After some confusion the Baker’s Wife and Baker finally obtain three of the four items. They have learned about sharing and working together from their woodland experiences (IT TAKES TWO- Sc to M/F Duet). But their hopes are dashed as Milky White falls over dead.
        As night changes into dawn the various characters are seen in the woodland shadows (TWO MIDNIGHTS GONE- Company).
        The witch drags Rapunzel on, angered that she has disobeyed and gone out into the world. The witch tells her there is danger in the world (STAY WITH ME- F Solo). Since Rapunzel does not want to stay with the witch but to see the world, the witch cuts her hair and sends her into the horrors of the world. She subsequently causes the prince to blind himself on a thorny patch while looking for Rapunzel.
        Cinderella enters holding one shoe. She has returned from her last visit to the festival and ponders the cleverness of the prince in his effort to discover her identity (ON THE STEPS OF THE PALACE- F Solo).
        The Baker’s wife enters to obtain Cinderella’s slipper and a giant crash is heard. Jack’s beanstalk has come crashing to the ground complete with the giant. Various cast members begin to assemble as the witch appears, worrying that the last midnight is near. She revives Milky White and begins the spell, which turns the witch into a beautiful young woman.
        The final scene in which Cinderella’s prince discovers that her stepsisters Lucinda and Florinda are frauds and finds his true love who fits the slipper. All the characters enter for the Act I finale (INTO THE WOODS- Company).
        Act II opens with three living areas- Cinderella now lives in a castle so we see a throne SR, Jack’s house is a bit more upscale and the Baker and his Wife have baby things in their home. Things seemed perfect at the end of Act I but reality is setting in. Cinderella isn’t happy in her role as princess, the Baker’s wife yearns for a large home and their happiness is completely ruined by a crashing sound as the Baker’s house semi collapses. The witch rushes in and they determine that there is a giant in the land. The Baker goes off to tell the Prince, sure that he will know what to do.
        (ACT II OPENING-INTO THE WOODS- Company). The company heads for the woods and answers to their newest problem. The prince’s meet in the woods, they are bored with their lives and their wives and describe the new girls (Sleeping Beauty and Snow White) they have met (AGONY [REPRISE]- Sc to M Duet).
        The company has gathered in the woods and the angry, booming voice of the Giantess is heard. She wants them to give up Jack but they throw her the narrator instead. Jack’s mother argues with the giantess and the steward, in fear, knocks her with his staff and she dies. Rapunzel runs offstage and is squashed by the giantess. The witch returns after discovering that Rapunzel is dead and is heartbroken (STAY WITH ME [REPRISE]- F Solo). The witch decides to find Jack and give him to the Giant. The Baker and his Wife set off in separate directions to find him first.
        The Baker’s Wife runs into Cinderella’s prince, who seduces her (ANY MOMENT- Sc to M/F Duet). Meanwhile, Cinderella meets the Baker who begs her to join them so that, together, they may rid the country of the Giantess, and she reluctantly she agrees. The prince, finished with his dalliance, informs the Baker’s wife that they shall probably not meet again. He exits and she ponders her life and her dalliance until reality hits and she comes back to the present and focuses on finding Jack (MOMENTS IN THE WOODS- F Solo).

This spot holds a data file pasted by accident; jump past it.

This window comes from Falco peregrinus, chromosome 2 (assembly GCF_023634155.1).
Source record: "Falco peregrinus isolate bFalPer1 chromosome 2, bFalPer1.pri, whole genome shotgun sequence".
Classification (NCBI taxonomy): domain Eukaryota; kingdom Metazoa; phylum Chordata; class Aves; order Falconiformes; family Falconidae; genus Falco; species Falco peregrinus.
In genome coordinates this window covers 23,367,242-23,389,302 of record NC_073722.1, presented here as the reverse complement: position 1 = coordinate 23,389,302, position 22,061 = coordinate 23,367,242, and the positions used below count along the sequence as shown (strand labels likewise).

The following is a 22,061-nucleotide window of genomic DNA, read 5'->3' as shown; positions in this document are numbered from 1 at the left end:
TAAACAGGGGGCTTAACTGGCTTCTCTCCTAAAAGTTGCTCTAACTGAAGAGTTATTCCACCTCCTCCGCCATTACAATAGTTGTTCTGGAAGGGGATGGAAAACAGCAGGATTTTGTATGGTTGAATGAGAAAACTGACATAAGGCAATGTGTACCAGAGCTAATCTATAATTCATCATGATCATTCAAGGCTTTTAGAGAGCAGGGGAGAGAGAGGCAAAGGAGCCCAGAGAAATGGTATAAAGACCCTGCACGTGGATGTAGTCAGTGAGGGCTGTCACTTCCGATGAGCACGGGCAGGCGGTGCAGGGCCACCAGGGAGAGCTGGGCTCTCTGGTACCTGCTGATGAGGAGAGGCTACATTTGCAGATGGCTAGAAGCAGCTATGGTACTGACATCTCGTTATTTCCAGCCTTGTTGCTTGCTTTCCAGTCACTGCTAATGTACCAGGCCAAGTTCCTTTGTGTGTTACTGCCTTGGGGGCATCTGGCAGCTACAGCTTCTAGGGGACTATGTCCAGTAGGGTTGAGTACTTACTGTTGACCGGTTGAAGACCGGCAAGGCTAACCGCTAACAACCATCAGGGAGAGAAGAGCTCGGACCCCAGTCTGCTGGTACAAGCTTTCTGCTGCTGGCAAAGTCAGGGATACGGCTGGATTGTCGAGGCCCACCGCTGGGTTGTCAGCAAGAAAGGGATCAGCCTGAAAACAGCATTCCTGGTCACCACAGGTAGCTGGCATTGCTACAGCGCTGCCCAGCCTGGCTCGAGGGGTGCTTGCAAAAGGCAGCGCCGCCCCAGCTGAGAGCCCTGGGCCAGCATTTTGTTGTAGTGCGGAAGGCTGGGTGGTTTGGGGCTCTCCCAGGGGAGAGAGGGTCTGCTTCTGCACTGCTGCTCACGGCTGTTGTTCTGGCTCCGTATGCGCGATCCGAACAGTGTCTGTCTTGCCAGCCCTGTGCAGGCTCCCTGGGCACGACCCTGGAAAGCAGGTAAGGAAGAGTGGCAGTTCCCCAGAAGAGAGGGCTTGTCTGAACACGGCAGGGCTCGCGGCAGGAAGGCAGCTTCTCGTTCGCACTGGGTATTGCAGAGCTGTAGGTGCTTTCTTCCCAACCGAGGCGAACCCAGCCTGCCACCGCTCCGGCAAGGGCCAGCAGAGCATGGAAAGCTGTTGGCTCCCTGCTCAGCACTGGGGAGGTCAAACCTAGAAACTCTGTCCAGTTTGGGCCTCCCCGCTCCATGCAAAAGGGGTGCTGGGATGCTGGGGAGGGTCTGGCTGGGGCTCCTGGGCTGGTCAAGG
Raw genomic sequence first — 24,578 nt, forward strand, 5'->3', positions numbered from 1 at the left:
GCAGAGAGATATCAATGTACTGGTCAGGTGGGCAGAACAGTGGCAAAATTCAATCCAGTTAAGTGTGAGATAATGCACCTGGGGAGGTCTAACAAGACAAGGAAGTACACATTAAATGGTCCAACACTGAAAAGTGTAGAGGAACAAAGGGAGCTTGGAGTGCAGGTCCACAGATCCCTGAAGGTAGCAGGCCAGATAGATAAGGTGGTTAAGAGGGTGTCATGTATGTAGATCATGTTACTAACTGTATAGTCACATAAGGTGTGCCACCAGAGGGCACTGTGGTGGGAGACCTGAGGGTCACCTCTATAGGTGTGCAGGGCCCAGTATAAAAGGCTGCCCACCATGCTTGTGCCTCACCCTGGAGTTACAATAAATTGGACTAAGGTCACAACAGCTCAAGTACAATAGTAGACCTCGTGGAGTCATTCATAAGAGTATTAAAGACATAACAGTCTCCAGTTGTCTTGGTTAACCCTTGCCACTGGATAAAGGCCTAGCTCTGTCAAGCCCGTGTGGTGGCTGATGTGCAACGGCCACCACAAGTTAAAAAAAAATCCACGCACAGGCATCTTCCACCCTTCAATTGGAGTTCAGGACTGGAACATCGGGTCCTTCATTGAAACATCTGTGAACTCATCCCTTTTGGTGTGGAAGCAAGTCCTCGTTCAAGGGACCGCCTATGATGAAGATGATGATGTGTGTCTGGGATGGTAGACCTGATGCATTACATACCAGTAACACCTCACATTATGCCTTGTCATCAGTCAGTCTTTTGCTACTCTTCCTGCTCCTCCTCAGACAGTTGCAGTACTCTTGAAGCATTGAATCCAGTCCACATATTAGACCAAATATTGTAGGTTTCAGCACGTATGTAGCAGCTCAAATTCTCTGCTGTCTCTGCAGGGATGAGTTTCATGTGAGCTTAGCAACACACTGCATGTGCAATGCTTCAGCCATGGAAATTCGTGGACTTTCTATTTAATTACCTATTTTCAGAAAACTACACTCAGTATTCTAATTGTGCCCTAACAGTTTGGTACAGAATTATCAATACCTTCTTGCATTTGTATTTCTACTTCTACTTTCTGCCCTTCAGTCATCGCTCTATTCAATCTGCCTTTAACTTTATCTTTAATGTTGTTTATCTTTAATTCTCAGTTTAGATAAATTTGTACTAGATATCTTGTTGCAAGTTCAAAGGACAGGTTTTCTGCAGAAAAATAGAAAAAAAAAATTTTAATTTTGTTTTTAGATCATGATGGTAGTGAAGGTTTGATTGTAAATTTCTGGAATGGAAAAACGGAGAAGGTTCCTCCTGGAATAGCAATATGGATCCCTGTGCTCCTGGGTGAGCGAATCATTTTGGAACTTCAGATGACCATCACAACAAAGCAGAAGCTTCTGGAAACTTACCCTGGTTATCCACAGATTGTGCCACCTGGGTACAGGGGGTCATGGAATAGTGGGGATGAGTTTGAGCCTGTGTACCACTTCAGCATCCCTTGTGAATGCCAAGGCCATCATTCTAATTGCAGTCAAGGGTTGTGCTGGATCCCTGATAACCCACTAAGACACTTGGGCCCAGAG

The scene shifts to Little Red, Cinderella and The Baker. The witch enters with Jack in tow, she is prepared to give him to the giantess, but the rest disagree. She admonishes them and the Baker agrees that it was Jack’s fault. Jack quickly finds someone else to blame and everyone subsequently accuses everyone else (YOUR FAULT- Sc to Quartet). The witch urges them to be quiet because the last midnight is approaching and she cannot stand being with them anymore. She begs her mother to remove her from the world (LAST MIDNIGHT- F Solo).
        She disappears in blackout and the four remaining characters begin to take responsibility for their actions. The Baker decides that he too must leave, but runs into the mysterious man and discovers that this odd fellow is actually his father (NO MORE- M Duet). He urges the Baker to run away with him and avoid the troubles of the world, but the Baker realizes that he cannot live his life alone and he returns to Red, Cinderella, Jack and his child. Together they devise a plan and, as the Baker and Jack climb into a tall tree, Cinderella’s Prince arrives and she explains that she wants him to consider that she is a victim of the giant and to leave. They both admit that they will always love the "girl who ran away" and "the faraway prince." He leaves as Red returns to tell Cinderella that everything is ready, but that she misses her grandmother and her mother and that they would be disappointed in her waiting to kill someone. Cinderella tells her that she must make her own decisions, but also that she and no one else is alone, In the tree, the Baker comforts Jack (NO ONE IS ALONE- Sc to F Solo to M Solo to 2M/2F Quartet).
        Working together, they overcome the giantess as the entire company enters, each with a moral statement as we segue into the finale (INTO THE WOODS [FINALE]- Company.)

NOTES ON THE PRODUCTION